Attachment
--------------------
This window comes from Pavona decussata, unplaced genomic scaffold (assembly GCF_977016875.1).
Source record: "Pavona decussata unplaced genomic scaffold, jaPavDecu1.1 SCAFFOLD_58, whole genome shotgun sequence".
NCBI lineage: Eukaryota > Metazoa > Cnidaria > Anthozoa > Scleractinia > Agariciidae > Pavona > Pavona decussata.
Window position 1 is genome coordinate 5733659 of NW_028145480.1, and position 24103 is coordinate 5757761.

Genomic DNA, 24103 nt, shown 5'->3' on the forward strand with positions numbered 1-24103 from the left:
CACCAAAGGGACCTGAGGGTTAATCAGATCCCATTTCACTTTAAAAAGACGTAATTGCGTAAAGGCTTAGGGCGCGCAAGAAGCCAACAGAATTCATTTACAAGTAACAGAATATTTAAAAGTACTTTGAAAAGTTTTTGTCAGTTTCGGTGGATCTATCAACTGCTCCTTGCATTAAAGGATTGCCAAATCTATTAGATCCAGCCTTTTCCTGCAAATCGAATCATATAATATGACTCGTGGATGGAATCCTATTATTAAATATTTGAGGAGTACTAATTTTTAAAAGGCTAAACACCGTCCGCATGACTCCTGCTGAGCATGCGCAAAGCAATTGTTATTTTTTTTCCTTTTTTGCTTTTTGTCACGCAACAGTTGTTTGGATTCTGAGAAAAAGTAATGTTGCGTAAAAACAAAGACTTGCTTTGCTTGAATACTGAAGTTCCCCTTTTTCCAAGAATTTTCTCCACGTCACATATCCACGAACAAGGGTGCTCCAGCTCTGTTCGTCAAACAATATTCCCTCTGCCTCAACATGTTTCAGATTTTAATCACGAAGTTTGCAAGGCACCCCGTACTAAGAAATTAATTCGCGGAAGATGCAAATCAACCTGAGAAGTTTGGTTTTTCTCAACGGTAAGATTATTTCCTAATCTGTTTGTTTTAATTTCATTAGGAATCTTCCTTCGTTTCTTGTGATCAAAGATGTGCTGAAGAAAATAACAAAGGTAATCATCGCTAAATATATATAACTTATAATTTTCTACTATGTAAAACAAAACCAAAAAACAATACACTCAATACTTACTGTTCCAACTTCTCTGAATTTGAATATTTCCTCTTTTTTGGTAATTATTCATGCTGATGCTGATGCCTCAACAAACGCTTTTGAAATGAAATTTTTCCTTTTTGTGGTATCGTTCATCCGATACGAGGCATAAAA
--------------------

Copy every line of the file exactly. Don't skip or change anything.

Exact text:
This window comes from Pavona decussata, unplaced genomic scaffold (assembly GCF_977016875.1).
Source record: "Pavona decussata unplaced genomic scaffold, jaPavDecu1.1 SCAFFOLD_58, whole genome shotgun sequence".
NCBI lineage: Eukaryota > Metazoa > Cnidaria > Anthozoa > Scleractinia > Agariciidae > Pavona > Pavona decussata.
Window position 1 is genome coordinate 5733659 of NW_028145480.1, and position 24103 is coordinate 5757761.

Genomic DNA, 24103 nt, shown 5'->3' on the forward strand with positions numbered 1-24103 from the left:
CACCAAAGGGACCTGAGGGTTAATCAGATCCCATTTCACTTTAAAAAGACGTAATTGCGTAAAGGCTTAGGGCGCGCAAGAAGCCAACAGAATTCATTTACAAGTAACAGAATATTTAAAAGTACTTTGAAAAGTTTTTGTCAGTTTCGGTGGATCTATCAACTGCTCCTTGCATTAAAGGATTGCCAAATCTATTAGATCCAGCCTTTTCCTGCAAATCGAATCATATAATATGACTCGTGGATGGAATCCTATTATTAAATATTTGAGGAGTACTAATTTTTAAAAGGCTAAACACCGTCCGCATGACTCCTGCTGAGCATGCGCAAAGCAATTGTTATTTTTTTTCCTTTTTTGCTTTTTGTCACGCAACAGTTGTTTGGATTCTGAGAAAAAGTAATGTTGCGTAAAAACAAAGACTTGCTTTGCTTGAATACTGAAGTTCCCCTTTTTCCAAGAATTTTCTCCACGTCACATATCCACGAACAAGGGTGCTCCAGCTCTGTTCGTCAAACAATATTCCCTCTGCCTCAACATGTTTCAGATTTTAATCACGAAGTTTGCAAGGCACCCCGTACTAAGAAATTAATTCGCGGAAGATGCAAATCAACCTGAGAAGTTTGGTTTTTCTCAACGGTAAGATTATTTCCTAATCTGTTTGTTTTAATTTCATTAGGAATCTTCCTTCGTTTCTTGTGATCAAAGATGTGCTGAAGAAAATAACAAAGGTAATCATCGCTAAATATATATAACTTATAATTTTCTACTATGTAAAACAAAACCAAAAAACAATACACTCAATACTTACTGTTCCAACTTCTCTGAATTTGAATATTTCCTCTTTTTTGGTAATTATTCATGCTGATGCTGATGCCTCAACAAACGCTTTTGAAATGAAATTTTTCCTTTTTGTGGTATCGTTCATCCGATACGAGGCATAAAA